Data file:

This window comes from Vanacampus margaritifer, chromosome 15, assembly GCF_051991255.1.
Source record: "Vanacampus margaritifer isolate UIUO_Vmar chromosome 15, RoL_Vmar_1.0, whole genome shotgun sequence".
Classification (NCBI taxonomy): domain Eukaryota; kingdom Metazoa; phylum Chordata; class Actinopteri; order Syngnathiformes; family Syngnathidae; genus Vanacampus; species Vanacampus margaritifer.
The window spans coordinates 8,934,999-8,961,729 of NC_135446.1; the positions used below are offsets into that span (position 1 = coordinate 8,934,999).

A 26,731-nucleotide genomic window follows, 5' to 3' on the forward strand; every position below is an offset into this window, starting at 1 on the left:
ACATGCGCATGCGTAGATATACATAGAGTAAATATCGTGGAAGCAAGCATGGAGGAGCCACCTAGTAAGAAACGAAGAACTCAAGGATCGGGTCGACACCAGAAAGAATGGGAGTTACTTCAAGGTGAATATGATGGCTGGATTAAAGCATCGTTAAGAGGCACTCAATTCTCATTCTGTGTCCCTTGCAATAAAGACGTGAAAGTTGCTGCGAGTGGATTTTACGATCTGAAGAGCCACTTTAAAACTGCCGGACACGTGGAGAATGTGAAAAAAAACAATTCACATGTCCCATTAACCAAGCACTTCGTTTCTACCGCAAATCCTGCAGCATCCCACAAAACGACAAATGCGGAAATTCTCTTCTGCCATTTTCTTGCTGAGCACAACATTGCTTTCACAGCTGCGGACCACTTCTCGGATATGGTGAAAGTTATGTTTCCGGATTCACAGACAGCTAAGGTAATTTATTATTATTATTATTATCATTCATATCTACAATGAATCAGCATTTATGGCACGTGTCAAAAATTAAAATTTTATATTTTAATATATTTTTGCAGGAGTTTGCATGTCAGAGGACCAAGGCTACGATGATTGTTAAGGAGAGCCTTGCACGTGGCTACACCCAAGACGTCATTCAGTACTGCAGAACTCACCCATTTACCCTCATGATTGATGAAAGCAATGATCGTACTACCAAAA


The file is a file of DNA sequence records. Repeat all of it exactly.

This window comes from Vanacampus margaritifer, chromosome 15, assembly GCF_051991255.1.
Source record: "Vanacampus margaritifer isolate UIUO_Vmar chromosome 15, RoL_Vmar_1.0, whole genome shotgun sequence".
Classification (NCBI taxonomy): domain Eukaryota; kingdom Metazoa; phylum Chordata; class Actinopteri; order Syngnathiformes; family Syngnathidae; genus Vanacampus; species Vanacampus margaritifer.
The window spans coordinates 8,934,999-8,961,729 of NC_135446.1; the positions used below are offsets into that span (position 1 = coordinate 8,934,999).

A 26,731-nucleotide genomic window follows, 5' to 3' on the forward strand; every position below is an offset into this window, starting at 1 on the left:
ACATGCGCATGCGTAGATATACATAGAGTAAATATCGTGGAAGCAAGCATGGAGGAGCCACCTAGTAAGAAACGAAGAACTCAAGGATCGGGTCGACACCAGAAAGAATGGGAGTTACTTCAAGGTGAATATGATGGCTGGATTAAAGCATCGTTAAGAGGCACTCAATTCTCATTCTGTGTCCCTTGCAATAAAGACGTGAAAGTTGCTGCGAGTGGATTTTACGATCTGAAGAGCCACTTTAAAACTGCCGGACACGTGGAGAATGTGAAAAAAAACAATTCACATGTCCCATTAACCAAGCACTTCGTTTCTACCGCAAATCCTGCAGCATCCCACAAAACGACAAATGCGGAAATTCTCTTCTGCCATTTTCTTGCTGAGCACAACATTGCTTTCACAGCTGCGGACCACTTCTCGGATATGGTGAAAGTTATGTTTCCGGATTCACAGACAGCTAAGGTAATTTATTATTATTATTATTATCATTCATATCTACAATGAATCAGCATTTATGGCACGTGTCAAAAATTAAAATTTTATATTTTAATATATTTTTGCAGGAGTTTGCATGTCAGAGGACCAAGGCTACGATGATTGTTAAGGAGAGCCTTGCACGTGGCTACACCCAAGACGTCATTCAGTACTGCAGAACTCACCCATTTACCCTCATGATTGATGAAAGCAATGATCGTACTACCAAAA